pain is reduced through reliving the underlieing condtions. interersting…
Massage is truely amazing - everyone should try it!
My BlackMilk Wet look Leggings and my Bordello Cheetah Heels.
LOVE LOVE LOVE.
Nothing fills the void. No one makes up the losses. Things are never the same and you just don’t know how to be who you were before.
Who can you call when you have a question?
You try really hard to build something for your life and then like a jumper unraveling before your eyes its gone. It melts away and not matter how hard you try to stop it it just vanishes in to thin air. You begin to wonder why did you bother in the first place? What do you do now? Who are you with out that someone to tell you you’re on the right path?
I’m at the crossroad and I’m just sitting. I can’t get up.
National Massage Therapy Awareness Week - Theme for 2011 - Arthritis - Events Calendar - The Big Diary - ABC Online
There has been a lot of speculation about what makes a really good massage, because it is after all a subjective experience, but that said there are a few key things that make a massage really really good.
- Your therapist is interested in YOU - you can tell when someone is there just to do a massage and collect their pay check and go home. You can feel their indifference in their lack of caring touch. An interested therapist ASKS You LOTS of open ended questions - like How are you feeling?
If it’s your first visit with them they should ask you about any medical history or injuries or on going problems and allow you time to elaborate on them so they can form a really good picture of why you are coming for a massage. If this is you subsequent visit they should want to follow up on how you felt after the last treatment and what improvement (if any) there was.
- The room that you’re in should be comfy and clean - there have been so many times that I have gone for a massage and the room was questionable at best. The towels didn’t look fresh and the room was musty. I always wonder if therapists are that hard up that they can’t use fresh towels for every client. Its a cost of the business that you’re in you should be respecting the money that clients pay you for your service with at the very least clean towels.
- Your therapist should be registered with a reputable Association - that’s not to say that there aren’t some great therapists out there who aren’t registered but if you are going to find someone out of the phone book making sure they are registered with the AAMT, ANTA or AMT. These associations have a minimum qualification level to be registered so you know that your therapist has at least completed a Certificate 4 or higher. This should also mean that you can claim on your health fund if you’re covered and the therapist holds the right qualification.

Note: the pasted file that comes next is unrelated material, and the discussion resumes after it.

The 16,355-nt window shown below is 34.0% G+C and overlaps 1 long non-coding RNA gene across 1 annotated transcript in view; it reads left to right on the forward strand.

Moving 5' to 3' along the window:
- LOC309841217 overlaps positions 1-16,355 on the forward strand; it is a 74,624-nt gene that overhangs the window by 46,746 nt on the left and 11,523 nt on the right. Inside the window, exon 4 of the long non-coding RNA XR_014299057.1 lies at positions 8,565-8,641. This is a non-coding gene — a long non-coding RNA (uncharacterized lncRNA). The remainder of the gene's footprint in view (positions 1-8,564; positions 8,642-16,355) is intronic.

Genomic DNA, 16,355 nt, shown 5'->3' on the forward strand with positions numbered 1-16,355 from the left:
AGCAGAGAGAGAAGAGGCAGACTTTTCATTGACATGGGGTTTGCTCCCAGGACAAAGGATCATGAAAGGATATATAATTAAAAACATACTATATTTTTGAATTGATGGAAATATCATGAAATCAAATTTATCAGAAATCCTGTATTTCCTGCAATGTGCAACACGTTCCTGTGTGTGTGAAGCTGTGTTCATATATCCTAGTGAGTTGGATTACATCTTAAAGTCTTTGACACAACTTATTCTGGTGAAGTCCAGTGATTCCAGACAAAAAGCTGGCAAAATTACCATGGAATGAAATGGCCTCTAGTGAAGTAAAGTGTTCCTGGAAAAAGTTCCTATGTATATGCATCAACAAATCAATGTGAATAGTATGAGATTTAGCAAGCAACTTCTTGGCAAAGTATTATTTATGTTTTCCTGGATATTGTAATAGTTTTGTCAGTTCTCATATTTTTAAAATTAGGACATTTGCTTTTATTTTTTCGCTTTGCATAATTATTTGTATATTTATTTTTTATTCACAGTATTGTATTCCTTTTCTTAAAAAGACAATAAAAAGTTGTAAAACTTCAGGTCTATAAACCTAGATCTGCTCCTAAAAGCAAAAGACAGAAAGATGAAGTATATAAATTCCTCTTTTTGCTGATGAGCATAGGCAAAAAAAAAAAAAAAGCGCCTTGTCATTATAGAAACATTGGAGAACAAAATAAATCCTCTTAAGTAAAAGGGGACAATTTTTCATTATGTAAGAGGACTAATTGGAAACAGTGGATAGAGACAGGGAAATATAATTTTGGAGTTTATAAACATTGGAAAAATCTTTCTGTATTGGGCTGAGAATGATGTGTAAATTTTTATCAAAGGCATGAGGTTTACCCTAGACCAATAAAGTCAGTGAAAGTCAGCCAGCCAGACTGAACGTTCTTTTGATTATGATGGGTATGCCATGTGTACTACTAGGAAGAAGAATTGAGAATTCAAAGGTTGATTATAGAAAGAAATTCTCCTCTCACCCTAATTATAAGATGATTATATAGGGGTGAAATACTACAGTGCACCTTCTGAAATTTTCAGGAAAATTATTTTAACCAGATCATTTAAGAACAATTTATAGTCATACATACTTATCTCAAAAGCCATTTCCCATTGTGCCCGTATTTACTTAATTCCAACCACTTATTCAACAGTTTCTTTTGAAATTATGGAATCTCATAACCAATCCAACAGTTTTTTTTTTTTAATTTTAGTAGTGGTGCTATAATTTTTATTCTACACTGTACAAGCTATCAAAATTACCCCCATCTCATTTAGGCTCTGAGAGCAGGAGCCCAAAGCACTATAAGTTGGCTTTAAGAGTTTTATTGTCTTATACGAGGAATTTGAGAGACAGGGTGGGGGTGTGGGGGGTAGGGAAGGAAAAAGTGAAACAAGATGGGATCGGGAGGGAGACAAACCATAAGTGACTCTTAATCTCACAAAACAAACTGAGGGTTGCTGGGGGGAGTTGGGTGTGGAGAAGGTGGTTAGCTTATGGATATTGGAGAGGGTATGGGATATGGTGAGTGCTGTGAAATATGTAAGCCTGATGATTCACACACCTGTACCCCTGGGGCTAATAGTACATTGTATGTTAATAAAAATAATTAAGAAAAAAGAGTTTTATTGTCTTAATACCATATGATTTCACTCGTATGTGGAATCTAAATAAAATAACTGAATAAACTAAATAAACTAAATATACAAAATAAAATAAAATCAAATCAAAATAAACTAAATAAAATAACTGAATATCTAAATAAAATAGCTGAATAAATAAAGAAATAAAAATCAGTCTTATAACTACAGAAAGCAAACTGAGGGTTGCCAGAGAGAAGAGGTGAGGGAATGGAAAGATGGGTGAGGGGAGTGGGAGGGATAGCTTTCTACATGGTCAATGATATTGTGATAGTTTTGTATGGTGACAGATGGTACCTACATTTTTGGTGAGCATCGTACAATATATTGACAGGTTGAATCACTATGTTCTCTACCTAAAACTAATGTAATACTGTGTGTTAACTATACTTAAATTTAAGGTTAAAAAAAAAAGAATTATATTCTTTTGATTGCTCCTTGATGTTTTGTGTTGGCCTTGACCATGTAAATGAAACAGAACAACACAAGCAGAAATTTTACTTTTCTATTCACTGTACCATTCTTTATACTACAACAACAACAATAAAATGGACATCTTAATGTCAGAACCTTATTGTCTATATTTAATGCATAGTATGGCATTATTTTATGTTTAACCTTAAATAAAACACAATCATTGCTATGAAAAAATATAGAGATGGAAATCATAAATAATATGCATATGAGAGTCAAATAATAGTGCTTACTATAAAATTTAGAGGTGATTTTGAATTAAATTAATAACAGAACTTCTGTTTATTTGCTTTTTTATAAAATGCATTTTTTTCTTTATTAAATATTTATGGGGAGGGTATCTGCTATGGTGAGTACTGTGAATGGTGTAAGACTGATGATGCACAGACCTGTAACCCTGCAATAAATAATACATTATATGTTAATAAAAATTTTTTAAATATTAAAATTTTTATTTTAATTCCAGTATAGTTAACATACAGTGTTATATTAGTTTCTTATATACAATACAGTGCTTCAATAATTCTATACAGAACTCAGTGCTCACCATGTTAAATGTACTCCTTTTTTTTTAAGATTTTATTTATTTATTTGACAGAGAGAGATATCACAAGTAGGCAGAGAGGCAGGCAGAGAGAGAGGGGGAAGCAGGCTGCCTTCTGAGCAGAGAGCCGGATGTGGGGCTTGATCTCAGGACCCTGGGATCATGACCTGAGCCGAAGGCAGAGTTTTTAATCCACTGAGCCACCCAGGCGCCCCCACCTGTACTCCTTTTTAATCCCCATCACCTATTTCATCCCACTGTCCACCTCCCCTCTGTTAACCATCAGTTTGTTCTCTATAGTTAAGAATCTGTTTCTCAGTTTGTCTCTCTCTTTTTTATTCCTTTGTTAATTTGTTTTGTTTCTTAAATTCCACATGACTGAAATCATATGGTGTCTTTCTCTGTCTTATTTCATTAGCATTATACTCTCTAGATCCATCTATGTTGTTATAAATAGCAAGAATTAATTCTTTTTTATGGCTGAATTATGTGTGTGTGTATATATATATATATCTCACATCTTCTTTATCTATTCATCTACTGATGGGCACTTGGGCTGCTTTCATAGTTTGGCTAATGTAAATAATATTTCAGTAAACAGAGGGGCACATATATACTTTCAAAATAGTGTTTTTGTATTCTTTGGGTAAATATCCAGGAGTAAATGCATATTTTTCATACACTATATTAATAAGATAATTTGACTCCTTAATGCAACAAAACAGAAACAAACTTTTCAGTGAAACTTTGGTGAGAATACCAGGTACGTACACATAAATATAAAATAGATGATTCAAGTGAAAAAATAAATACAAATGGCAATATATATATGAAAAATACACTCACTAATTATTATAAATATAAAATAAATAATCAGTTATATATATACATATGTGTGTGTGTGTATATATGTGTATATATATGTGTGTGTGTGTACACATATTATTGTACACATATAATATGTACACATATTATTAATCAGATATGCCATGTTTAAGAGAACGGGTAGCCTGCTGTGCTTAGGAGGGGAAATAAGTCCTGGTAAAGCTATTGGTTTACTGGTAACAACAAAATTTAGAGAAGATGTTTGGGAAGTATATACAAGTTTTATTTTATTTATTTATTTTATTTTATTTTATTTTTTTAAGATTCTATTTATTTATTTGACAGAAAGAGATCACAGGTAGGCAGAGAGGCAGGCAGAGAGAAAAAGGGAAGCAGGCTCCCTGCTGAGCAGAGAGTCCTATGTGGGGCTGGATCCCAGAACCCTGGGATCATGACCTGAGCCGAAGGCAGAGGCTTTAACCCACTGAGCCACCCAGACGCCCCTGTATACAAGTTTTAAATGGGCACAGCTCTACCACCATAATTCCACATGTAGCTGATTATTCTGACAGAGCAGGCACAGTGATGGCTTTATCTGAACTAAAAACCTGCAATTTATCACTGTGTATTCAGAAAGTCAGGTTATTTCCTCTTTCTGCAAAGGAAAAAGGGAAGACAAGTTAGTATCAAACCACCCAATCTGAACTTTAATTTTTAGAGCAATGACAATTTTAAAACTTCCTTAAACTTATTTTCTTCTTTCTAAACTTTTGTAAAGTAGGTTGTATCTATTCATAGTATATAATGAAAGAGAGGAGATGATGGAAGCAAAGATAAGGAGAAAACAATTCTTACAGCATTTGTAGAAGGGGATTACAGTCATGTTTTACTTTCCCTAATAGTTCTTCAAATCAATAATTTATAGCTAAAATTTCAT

- Your therapist will tell you what they are doing and WHY - Each time i go for a massage I find that I have therapists using their knuckles down the inside of neck or jamming their pointy elbow into my back. As an experienced therapist I know WHY they are doing it. I understand that one way of releasing tension in muscle tissue is to break adhesion or that myofascial techniques can be employed to help ease the tension in tissue. But the general public don’t know that and there are SO MANY clients out there that come out of a massage bruised and battered and not really understanding why.
Its really important that your therapist EXPLAIN what they are doing and WHY they are choosing to use that particular technique. After all its YOUR body and YOU are paying them to help it feel better you should have some say in HOW it get there. Not just lie face down on a table and grin and bear the pain for no gain in the end.
- Your therapist should have some follow up advice - When I see clients on say a monthly basis (which is what I usually recommend for someone as a maintenance program) I tell people that there are 720 hours in a month (of about 30 days) you choose to spend 1 of those hours with me having a massage, the other 719 hours you tend to do other things (sleep work etc) Its really hard for me to combat the 719 hours of stuff that you do in that 1 hour so some post treatment exercises are HIGHLY valuable.
This is a hot topic. Should massage hurt? What is an acceptable level of pain? My opinion massage should not really HURT you.
There are levels of pain, types of pain, dull aches, sharp, pointy, broad, positive and negative all are valid ways of describing your pain when having a massage.
I really think that a therapist needs to listen and understand that massage is very personal. What isn’t painful for them might be excruciating for someone else. I personally like to ask clients if the pain feels positive or negative - Is that pressure doing them good or do they feel like backing away from me?
Generally if you want to back away from something its because its not good for you right? I think its wise to keep this in mind when you’re massaging or being massaged.
DO you like it to hurt when you get massaged? Why?